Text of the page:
how social media is radicalizing wellness gurus and your parents

Once associated with lefty politics, hipsters, and hippies, wellness influencers and their audiences are taking a sudden right wing turn, and social media may be to blame.
fight club explosions

Ask millennials about the most unexpected things they saw over the last four years and they’ll tell you about the epidemic of middle aged apolitical white suburbanites suddenly turning into furious far right activists obsessed with conspiracy theories like QAnon and COVID denialism, specifically opposition to wearing masks, social distancing, and vaccines. While it seemed to have come out of nowhere, experts are laying the blame at the feet of social media and toxic hyper-partisan politics. It’s not that fringe opinions are new, because they’re certainly not. No, the problem is best explained by Derek Beres, a co-host of a skeptical podcast exploring the sudden rightward turn of pop wellness movements…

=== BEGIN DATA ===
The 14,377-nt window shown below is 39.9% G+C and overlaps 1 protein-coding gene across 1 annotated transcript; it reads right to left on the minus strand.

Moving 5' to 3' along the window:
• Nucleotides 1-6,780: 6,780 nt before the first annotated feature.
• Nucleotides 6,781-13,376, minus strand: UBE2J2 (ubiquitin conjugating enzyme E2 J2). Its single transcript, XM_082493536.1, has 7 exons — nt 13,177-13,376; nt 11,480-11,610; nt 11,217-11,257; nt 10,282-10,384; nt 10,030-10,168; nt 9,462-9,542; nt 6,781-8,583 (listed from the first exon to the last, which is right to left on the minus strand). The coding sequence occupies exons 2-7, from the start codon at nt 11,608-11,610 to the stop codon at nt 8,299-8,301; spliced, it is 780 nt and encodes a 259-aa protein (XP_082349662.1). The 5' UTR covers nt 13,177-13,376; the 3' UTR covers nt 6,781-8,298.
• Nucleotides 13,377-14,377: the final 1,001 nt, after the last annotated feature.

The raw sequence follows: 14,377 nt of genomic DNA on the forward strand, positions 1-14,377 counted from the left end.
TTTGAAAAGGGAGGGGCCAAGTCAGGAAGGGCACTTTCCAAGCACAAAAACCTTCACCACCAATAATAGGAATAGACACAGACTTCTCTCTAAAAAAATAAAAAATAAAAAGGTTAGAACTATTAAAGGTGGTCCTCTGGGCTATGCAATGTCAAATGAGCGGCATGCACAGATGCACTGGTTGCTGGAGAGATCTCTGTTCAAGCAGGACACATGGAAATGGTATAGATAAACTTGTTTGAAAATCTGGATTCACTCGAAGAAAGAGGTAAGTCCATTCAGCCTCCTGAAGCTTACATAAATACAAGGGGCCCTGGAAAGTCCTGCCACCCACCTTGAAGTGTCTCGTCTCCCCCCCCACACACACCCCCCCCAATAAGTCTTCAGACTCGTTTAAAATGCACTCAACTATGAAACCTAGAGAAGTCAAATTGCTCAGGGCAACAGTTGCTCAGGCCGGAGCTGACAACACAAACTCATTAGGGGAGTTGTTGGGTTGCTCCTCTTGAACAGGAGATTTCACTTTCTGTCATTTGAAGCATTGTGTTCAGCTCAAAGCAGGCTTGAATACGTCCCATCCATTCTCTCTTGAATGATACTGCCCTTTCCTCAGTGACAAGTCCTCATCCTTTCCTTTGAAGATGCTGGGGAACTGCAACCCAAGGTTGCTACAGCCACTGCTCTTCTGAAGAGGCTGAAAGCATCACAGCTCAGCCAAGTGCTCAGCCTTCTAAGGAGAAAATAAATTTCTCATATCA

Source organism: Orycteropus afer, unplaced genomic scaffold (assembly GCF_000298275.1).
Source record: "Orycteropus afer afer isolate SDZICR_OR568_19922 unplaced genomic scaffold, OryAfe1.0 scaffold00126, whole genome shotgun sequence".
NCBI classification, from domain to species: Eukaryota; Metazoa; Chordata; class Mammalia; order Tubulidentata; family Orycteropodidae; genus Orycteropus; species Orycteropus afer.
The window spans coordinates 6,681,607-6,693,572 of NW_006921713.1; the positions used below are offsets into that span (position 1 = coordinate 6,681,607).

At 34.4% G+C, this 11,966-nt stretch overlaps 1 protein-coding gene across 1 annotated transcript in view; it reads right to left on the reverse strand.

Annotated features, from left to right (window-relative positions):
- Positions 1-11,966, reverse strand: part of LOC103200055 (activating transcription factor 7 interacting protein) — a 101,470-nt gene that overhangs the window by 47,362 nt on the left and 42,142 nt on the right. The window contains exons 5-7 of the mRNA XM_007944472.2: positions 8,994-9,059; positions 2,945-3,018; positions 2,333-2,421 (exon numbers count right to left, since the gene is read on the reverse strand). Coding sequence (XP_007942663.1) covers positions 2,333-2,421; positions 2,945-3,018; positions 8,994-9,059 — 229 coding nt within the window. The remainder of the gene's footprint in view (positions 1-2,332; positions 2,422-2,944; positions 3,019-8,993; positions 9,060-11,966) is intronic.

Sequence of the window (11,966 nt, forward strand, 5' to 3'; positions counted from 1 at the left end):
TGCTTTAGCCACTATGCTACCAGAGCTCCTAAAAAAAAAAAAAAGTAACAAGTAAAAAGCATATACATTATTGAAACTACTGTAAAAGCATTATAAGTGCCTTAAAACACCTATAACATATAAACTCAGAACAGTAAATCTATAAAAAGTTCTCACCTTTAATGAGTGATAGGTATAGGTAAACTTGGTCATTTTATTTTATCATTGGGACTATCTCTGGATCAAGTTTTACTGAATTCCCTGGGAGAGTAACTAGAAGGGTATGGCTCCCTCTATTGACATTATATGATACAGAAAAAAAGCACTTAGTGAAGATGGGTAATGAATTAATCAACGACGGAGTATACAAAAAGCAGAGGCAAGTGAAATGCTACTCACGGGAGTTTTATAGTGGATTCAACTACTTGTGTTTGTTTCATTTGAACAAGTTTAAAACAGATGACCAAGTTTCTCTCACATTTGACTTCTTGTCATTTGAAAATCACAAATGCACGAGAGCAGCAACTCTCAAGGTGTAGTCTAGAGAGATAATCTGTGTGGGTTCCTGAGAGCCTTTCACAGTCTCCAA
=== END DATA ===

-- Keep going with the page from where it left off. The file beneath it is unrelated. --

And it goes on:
“This is a community that generally was checked out of politics and always has been,” Beres said. “If you live a middle class or above life as a white person in America, you don’t really need to engage in politics.” Nor are they particularly well-equipped, as a community, to seek out good sources of information, he said, relying largely on their social media circles, which are all gripped by the same growing paranoia about oppression, tyranny, and social control.

In other words, people who lived an otherwise docile and sort of boring existence now have something to be excited about and radicalized because the social media they used to stay in touch with their kids and friends is awash in outrage-generating links and scams that create engagement by which platforms like Facebook and Twitter live and die. Sandwiched between pictures of their grandkids, cute pets, and news outlet ads is apocalyptic fear porn designed to sell them supplements, survival equipment, guns, fitness courses, and more fear porn in the form of books and paywalled videos. This is the danger of using social media as your primary source of information without understanding how its algorithms work.